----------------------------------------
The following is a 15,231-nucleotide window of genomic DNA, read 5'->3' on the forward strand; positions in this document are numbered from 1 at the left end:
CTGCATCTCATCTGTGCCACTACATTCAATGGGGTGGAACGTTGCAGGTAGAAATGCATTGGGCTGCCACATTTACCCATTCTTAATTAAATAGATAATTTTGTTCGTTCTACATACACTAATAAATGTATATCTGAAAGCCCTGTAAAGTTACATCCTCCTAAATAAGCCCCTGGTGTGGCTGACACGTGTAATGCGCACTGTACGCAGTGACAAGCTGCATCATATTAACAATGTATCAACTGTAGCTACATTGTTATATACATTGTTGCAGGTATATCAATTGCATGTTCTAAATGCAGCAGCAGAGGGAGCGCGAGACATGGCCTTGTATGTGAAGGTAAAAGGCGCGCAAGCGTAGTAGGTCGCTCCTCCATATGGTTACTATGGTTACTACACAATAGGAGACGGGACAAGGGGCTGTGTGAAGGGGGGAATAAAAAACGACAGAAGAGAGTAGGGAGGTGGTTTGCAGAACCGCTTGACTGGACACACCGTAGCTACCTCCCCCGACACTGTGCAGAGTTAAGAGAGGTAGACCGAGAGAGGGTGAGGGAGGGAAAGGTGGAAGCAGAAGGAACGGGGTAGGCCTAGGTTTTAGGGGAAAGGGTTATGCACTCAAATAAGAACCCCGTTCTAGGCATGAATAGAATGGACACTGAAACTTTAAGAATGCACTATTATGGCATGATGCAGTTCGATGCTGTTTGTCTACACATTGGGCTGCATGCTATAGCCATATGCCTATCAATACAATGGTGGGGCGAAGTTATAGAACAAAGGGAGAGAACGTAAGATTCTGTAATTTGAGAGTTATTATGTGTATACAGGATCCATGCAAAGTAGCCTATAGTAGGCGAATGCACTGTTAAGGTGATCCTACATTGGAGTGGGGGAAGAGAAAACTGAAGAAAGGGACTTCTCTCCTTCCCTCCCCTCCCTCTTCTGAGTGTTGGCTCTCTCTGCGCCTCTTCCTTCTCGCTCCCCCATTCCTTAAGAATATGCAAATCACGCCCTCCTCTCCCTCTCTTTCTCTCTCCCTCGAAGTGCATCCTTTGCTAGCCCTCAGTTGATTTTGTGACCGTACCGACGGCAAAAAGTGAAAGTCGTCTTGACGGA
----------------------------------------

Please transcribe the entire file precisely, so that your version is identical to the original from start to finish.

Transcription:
The following is a 15,231-nucleotide window of genomic DNA, read 5'->3' on the forward strand; positions in this document are numbered from 1 at the left end:
CTGCATCTCATCTGTGCCACTACATTCAATGGGGTGGAACGTTGCAGGTAGAAATGCATTGGGCTGCCACATTTACCCATTCTTAATTAAATAGATAATTTTGTTCGTTCTACATACACTAATAAATGTATATCTGAAAGCCCTGTAAAGTTACATCCTCCTAAATAAGCCCCTGGTGTGGCTGACACGTGTAATGCGCACTGTACGCAGTGACAAGCTGCATCATATTAACAATGTATCAACTGTAGCTACATTGTTATATACATTGTTGCAGGTATATCAATTGCATGTTCTAAATGCAGCAGCAGAGGGAGCGCGAGACATGGCCTTGTATGTGAAGGTAAAAGGCGCGCAAGCGTAGTAGGTCGCTCCTCCATATGGTTACTATGGTTACTACACAATAGGAGACGGGACAAGGGGCTGTGTGAAGGGGGGAATAAAAAACGACAGAAGAGAGTAGGGAGGTGGTTTGCAGAACCGCTTGACTGGACACACCGTAGCTACCTCCCCCGACACTGTGCAGAGTTAAGAGAGGTAGACCGAGAGAGGGTGAGGGAGGGAAAGGTGGAAGCAGAAGGAACGGGGTAGGCCTAGGTTTTAGGGGAAAGGGTTATGCACTCAAATAAGAACCCCGTTCTAGGCATGAATAGAATGGACACTGAAACTTTAAGAATGCACTATTATGGCATGATGCAGTTCGATGCTGTTTGTCTACACATTGGGCTGCATGCTATAGCCATATGCCTATCAATACAATGGTGGGGCGAAGTTATAGAACAAAGGGAGAGAACGTAAGATTCTGTAATTTGAGAGTTATTATGTGTATACAGGATCCATGCAAAGTAGCCTATAGTAGGCGAATGCACTGTTAAGGTGATCCTACATTGGAGTGGGGGAAGAGAAAACTGAAGAAAGGGACTTCTCTCCTTCCCTCCCCTCCCTCTTCTGAGTGTTGGCTCTCTCTGCGCCTCTTCCTTCTCGCTCCCCCATTCCTTAAGAATATGCAAATCACGCCCTCCTCTCCCTCTCTTTCTCTCTCCCTCGAAGTGCATCCTTTGCTAGCCCTCAGTTGATTTTGTGACCGTACCGACGGCAAAAAGTGAAAGTCGTCTTGACGGA